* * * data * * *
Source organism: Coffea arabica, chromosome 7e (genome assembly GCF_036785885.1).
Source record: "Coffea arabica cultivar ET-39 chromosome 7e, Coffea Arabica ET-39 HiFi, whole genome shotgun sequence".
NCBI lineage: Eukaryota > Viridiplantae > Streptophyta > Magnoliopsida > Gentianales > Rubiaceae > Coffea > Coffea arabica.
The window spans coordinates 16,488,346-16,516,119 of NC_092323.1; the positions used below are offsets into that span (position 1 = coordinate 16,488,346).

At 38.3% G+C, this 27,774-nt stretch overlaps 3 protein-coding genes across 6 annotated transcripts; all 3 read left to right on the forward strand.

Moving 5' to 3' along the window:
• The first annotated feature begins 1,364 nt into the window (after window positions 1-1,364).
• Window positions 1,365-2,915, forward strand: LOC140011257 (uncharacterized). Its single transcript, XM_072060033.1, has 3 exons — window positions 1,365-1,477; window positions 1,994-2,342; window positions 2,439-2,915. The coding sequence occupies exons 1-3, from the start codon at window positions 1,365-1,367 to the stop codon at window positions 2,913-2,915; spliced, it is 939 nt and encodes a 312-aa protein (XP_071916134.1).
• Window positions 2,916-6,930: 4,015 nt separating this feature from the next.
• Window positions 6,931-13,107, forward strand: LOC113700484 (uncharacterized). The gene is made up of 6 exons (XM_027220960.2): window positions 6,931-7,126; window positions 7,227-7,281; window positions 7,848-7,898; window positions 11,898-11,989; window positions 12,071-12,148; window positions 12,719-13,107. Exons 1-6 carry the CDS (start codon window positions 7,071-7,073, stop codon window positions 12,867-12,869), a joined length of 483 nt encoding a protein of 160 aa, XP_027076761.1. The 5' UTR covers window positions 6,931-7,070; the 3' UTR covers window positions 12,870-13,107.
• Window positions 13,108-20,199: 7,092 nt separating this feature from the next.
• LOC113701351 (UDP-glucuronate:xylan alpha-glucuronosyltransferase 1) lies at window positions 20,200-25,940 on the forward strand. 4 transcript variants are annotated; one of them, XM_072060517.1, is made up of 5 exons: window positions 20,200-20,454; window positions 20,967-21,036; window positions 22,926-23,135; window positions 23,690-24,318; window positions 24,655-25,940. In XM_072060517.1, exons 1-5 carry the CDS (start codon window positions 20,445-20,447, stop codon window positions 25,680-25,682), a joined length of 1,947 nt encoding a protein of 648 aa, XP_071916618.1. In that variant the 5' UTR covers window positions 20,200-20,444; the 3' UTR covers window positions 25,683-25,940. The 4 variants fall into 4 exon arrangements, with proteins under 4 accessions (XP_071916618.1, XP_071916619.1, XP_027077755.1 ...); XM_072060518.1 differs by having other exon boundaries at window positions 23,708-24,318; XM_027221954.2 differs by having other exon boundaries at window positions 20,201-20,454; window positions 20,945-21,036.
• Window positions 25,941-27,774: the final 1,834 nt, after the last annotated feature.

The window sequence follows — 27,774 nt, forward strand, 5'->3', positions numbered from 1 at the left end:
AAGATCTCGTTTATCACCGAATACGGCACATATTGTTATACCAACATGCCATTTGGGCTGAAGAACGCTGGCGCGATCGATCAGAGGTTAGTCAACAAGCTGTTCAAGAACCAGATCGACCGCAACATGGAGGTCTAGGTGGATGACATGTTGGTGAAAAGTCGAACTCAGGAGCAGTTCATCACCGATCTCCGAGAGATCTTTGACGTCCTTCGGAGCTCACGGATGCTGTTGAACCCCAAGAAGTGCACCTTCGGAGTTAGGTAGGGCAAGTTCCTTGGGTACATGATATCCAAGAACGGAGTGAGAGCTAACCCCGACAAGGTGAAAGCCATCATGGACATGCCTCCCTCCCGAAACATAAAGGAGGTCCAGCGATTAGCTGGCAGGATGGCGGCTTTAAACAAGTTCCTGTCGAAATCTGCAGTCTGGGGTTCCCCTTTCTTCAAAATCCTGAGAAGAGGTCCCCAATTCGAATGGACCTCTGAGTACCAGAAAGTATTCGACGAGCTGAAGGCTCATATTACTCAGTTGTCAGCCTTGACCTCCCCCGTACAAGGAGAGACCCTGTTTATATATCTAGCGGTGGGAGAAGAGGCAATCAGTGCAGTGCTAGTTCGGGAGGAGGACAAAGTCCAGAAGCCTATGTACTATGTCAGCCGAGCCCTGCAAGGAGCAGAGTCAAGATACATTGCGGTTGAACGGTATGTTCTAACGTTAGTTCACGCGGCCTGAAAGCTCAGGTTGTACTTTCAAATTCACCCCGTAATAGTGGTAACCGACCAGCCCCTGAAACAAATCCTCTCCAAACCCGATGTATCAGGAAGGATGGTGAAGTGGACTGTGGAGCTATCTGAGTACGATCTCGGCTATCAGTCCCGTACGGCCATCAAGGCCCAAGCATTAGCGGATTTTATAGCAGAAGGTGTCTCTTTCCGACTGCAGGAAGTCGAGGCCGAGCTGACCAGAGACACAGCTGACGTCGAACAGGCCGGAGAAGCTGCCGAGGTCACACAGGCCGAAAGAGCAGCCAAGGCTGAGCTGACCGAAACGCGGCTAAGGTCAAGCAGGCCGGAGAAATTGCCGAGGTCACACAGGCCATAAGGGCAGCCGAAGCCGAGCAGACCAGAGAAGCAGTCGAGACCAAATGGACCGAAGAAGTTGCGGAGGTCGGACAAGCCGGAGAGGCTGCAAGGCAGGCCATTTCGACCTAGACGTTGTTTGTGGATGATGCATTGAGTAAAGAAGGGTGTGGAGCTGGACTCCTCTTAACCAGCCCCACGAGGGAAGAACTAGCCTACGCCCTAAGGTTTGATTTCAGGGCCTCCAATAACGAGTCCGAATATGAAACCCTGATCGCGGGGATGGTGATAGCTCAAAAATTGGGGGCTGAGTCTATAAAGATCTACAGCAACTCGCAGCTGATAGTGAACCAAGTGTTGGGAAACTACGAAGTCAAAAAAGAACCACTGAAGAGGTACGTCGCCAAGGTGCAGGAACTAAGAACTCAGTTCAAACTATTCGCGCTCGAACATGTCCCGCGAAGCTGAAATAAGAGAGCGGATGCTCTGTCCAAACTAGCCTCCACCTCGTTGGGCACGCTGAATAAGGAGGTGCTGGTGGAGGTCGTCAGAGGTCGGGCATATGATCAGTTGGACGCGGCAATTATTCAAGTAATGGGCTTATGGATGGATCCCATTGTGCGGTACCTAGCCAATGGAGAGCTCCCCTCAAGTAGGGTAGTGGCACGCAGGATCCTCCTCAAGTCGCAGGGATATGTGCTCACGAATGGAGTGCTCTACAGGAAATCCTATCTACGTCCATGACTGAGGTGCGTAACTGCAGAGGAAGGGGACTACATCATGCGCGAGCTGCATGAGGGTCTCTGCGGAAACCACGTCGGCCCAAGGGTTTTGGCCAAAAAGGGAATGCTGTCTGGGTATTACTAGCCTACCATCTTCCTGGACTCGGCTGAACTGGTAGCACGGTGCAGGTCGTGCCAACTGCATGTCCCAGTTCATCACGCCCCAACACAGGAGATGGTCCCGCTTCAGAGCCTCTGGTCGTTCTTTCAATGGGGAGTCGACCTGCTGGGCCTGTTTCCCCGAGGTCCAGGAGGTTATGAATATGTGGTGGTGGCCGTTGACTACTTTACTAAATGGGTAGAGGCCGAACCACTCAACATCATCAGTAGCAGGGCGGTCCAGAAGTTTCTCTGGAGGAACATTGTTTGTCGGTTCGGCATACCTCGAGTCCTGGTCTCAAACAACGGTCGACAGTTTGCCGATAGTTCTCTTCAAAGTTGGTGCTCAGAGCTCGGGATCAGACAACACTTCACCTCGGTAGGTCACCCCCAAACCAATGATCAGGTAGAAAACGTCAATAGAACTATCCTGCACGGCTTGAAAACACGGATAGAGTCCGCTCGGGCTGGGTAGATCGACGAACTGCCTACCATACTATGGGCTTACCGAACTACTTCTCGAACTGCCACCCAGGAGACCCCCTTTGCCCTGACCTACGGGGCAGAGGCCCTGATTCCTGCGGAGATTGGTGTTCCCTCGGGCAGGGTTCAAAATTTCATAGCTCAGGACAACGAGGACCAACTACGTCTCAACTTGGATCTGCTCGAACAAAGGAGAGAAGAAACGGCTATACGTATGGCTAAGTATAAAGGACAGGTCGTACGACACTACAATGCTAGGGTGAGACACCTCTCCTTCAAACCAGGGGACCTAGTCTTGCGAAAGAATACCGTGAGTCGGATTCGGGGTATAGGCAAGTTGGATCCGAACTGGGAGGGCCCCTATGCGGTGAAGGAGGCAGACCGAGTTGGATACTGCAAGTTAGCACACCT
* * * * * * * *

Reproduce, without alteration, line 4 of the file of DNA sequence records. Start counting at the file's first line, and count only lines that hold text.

The window spans coordinates 16,488,346-16,516,119 of NC_092323.1; the positions used below are offsets into that span (position 1 = coordinate 16,488,346).